The International Task Force for Canine Atopic Dermatitis proposes the using a multi-faceted approach for treating atopic dermatitis that involves different therapeutic targets along the inflammatory pathway.

      Keeping probiotic supplementation and healthy skin simple for pet parents, we’ve combined both L. rhamnosusand L. paracaseiinto one easy-to-use gummy chew. Fortunately, these probiotic strains are also resistant  to common antibiotics like metronidazole and vancomycin used to treat diarrhea in dogs (Jang et al., 2021). This is especially important for pet owners that use probiotics to treat their dog’s ongoing skin issues, but suddenly need a course of antibiotics to treat diarrhea.

      We’ve also gone one step further, adding nutraceuticals to our probiotic blend that have been shown to improve symptoms of atopic dermatitis and inflammatory skin conditions. This way, we can provide a multimodal approach to helping your dog achieve healthy skin.

      Here are some of the ingredients we’ve included:

        • White Peony (Paeonia lactiflora) to reduce scratching behaviour and skin inflammation (Marchegiani et al., 2020).
        • Chinese Liquorice (Glycyrrhiza uralensis) shown to inhibit the HMGB1 signaling cascade and ameliorate the symptoms of AD in mice (Wang et al., 2018).
        • Chinese Foxglove (Rhemannia glutinosa) shown to ameliorate psoriatic-like symptoms in mice (Liu et al., 2021).
        • Kakadu Plum is an Australian native superfood fruit with the highest recorded levels of natural Vitamin C content in the world. These plums also have high levels of vitamin E and antioxidants.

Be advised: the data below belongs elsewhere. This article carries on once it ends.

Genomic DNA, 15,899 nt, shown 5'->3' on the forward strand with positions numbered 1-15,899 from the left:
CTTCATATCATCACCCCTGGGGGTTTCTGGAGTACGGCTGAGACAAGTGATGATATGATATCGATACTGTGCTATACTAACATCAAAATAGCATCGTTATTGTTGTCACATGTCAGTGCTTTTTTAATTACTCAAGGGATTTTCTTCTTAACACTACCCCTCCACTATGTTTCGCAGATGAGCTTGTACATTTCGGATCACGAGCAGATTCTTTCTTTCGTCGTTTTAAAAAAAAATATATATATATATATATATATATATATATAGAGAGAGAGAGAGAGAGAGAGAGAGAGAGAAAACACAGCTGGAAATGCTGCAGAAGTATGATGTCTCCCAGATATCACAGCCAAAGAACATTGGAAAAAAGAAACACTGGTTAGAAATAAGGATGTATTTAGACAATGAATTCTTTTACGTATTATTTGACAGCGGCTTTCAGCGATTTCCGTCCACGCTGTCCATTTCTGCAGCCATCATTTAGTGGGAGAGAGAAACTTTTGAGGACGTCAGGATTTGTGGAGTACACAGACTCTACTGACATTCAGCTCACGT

• Aniseed Myrtle has outstanding antioxidant activity and packed with vitamin E, C, and B9 (folate), as well as magnesium.
        • Olive fruitextract rich in polyphenolic compounds that serve as a prebiotic, are antimicrobial, and function as anti-inflammatory compounds.
        • A combination of two biologically active macroalgal extracts used to enhance the barrier function of the intestinal mucosa.

       

      We’ve called this nutraceutical gummy chew “The AAAH” and formulated it to keep your dog’s skin happy.

      Finally, pet parents and dogs can breathe a sigh of relief.

      Ash Sadri

      Ash is a Canadian veterinary student studying in Croatia. Before deciding to become a vet, Ash completed his Masters degree at the University Of Western Ontario where he specialized in cancer stem cells research. Since then, he’s been working as a veterinary technician and has special interests in animal nutrition and surgical procedures!

      List of references

      Capurso, L. (2019). Thirty Years of Lactobacillus rhamnosus GG: A Review. J Clin Gastroenterol, 53 Suppl 1, S1-S41. https://doi.org/10.1097/MCG.0000000000001170

      De Pessemier, B., Grine, L., Debaere, M., Maes, A., Paetzold, B., & Callewaert, C. (2021). Gut-Skin Axis: Current Knowledge of the Interrelationship between Microbial Dysbiosis and Skin Conditions. Microorganisms, 9(2). https://doi.org/10.3390/microorganisms9020353

      Gober, M., Hillier, A., Vasquez-Hidalgo, M. A., Amodie, D., & Mellencamp, M. A. (2022). Use of Cytopoint in the Allergic Dog. Front Vet Sci, 9, 909776. https://doi.org/10.3389/fvets.2022.909776